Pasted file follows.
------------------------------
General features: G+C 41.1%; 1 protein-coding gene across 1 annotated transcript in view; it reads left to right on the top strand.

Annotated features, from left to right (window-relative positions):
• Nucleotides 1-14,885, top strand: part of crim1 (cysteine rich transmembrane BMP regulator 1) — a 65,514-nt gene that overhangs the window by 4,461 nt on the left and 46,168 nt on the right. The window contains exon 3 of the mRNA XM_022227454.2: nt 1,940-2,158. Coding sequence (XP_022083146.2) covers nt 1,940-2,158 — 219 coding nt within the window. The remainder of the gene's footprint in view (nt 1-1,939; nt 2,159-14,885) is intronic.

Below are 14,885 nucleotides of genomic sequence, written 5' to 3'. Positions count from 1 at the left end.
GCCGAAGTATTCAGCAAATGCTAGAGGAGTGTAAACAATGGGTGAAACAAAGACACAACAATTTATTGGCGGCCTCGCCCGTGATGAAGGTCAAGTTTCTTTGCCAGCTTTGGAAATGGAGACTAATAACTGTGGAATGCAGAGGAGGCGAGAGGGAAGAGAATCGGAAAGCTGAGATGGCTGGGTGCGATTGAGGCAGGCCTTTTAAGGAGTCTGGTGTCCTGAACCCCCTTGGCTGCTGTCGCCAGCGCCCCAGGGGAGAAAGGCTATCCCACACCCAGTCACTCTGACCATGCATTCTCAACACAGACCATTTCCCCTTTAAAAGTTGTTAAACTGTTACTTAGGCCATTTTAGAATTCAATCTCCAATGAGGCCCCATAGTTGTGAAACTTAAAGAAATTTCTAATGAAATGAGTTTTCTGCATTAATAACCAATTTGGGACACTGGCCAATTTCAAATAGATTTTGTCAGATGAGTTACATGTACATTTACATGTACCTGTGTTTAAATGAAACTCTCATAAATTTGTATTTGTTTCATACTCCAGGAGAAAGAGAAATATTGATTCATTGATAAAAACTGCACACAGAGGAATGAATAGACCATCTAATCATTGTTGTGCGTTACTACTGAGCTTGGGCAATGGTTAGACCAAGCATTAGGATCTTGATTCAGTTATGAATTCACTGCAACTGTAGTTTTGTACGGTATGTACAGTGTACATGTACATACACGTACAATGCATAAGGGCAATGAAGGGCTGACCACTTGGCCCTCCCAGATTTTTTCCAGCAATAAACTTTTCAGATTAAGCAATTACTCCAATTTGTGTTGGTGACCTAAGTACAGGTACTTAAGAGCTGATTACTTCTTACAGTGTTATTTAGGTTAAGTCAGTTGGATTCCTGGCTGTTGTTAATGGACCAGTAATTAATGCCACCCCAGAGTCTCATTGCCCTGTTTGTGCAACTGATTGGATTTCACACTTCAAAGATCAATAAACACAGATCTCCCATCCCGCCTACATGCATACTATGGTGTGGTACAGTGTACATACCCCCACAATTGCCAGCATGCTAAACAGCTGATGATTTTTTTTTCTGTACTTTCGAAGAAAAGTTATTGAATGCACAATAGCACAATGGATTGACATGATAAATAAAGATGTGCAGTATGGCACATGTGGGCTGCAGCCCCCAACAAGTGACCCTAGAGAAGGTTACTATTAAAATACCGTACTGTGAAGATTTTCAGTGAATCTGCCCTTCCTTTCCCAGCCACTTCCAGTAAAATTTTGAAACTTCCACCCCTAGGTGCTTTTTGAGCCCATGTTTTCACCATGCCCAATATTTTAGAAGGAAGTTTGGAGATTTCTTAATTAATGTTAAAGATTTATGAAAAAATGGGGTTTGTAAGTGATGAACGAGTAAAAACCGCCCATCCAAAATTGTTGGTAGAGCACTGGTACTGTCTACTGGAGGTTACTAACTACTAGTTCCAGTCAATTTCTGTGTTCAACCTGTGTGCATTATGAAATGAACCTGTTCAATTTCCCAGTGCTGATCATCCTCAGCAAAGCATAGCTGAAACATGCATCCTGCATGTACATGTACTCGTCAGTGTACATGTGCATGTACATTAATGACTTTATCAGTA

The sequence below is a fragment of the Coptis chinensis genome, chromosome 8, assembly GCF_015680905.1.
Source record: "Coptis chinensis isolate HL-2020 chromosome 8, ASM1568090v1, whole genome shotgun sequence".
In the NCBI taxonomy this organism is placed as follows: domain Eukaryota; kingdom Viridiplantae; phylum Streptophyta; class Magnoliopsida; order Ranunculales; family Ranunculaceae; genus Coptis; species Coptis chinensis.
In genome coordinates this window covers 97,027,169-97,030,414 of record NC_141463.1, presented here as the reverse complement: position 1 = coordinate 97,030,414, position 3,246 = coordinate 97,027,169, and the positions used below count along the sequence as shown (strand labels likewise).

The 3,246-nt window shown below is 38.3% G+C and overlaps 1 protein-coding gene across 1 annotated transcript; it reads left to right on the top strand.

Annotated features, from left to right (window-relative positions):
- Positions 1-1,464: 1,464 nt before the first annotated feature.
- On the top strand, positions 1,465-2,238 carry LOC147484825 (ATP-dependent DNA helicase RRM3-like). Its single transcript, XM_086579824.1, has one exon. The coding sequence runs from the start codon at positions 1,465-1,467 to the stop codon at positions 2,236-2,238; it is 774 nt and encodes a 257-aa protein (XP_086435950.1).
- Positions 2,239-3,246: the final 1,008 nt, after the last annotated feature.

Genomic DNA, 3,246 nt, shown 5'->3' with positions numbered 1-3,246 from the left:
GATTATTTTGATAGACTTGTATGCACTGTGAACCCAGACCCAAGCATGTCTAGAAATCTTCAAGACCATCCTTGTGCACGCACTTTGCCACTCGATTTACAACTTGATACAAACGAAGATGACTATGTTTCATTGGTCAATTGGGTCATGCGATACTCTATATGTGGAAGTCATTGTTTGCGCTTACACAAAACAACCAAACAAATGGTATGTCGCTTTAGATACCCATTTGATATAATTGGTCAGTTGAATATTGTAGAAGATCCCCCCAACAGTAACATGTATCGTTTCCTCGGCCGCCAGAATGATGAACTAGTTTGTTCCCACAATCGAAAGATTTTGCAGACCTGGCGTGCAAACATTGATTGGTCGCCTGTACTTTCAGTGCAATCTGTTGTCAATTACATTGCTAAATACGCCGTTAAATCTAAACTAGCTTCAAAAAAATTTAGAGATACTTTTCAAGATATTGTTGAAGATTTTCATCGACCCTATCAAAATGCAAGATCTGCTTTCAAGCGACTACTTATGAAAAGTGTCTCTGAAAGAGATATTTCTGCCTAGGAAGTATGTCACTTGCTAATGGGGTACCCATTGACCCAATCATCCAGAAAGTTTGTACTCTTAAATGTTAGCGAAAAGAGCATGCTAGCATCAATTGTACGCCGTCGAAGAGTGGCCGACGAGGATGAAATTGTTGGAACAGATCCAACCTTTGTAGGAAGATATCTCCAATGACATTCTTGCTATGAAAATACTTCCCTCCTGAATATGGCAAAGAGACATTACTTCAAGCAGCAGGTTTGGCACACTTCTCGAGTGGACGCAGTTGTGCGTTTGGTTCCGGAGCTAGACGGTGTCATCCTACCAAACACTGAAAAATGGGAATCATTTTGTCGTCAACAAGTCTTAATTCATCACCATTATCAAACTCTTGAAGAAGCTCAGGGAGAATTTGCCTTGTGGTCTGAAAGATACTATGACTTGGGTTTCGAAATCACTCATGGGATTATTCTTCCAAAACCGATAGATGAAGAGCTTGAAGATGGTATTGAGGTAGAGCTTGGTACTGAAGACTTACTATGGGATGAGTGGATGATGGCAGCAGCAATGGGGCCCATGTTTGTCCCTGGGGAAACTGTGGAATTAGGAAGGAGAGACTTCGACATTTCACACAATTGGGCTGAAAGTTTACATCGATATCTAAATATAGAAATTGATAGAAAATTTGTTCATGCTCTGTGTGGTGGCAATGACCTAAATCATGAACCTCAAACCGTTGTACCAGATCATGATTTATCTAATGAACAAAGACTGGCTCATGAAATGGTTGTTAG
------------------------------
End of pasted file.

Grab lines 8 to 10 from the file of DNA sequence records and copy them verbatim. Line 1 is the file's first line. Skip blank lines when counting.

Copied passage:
In the NCBI taxonomy this organism is placed as follows: domain Eukaryota; kingdom Viridiplantae; phylum Streptophyta; class Magnoliopsida; order Ranunculales; family Ranunculaceae; genus Coptis; species Coptis chinensis.
In genome coordinates this window covers 97,027,169-97,030,414 of record NC_141463.1, presented here as the reverse complement: position 1 = coordinate 97,030,414, position 3,246 = coordinate 97,027,169, and the positions used below count along the sequence as shown (strand labels likewise).

The 3,246-nt window shown below is 38.3% G+C and overlaps 1 protein-coding gene across 1 annotated transcript; it reads left to right on the top strand.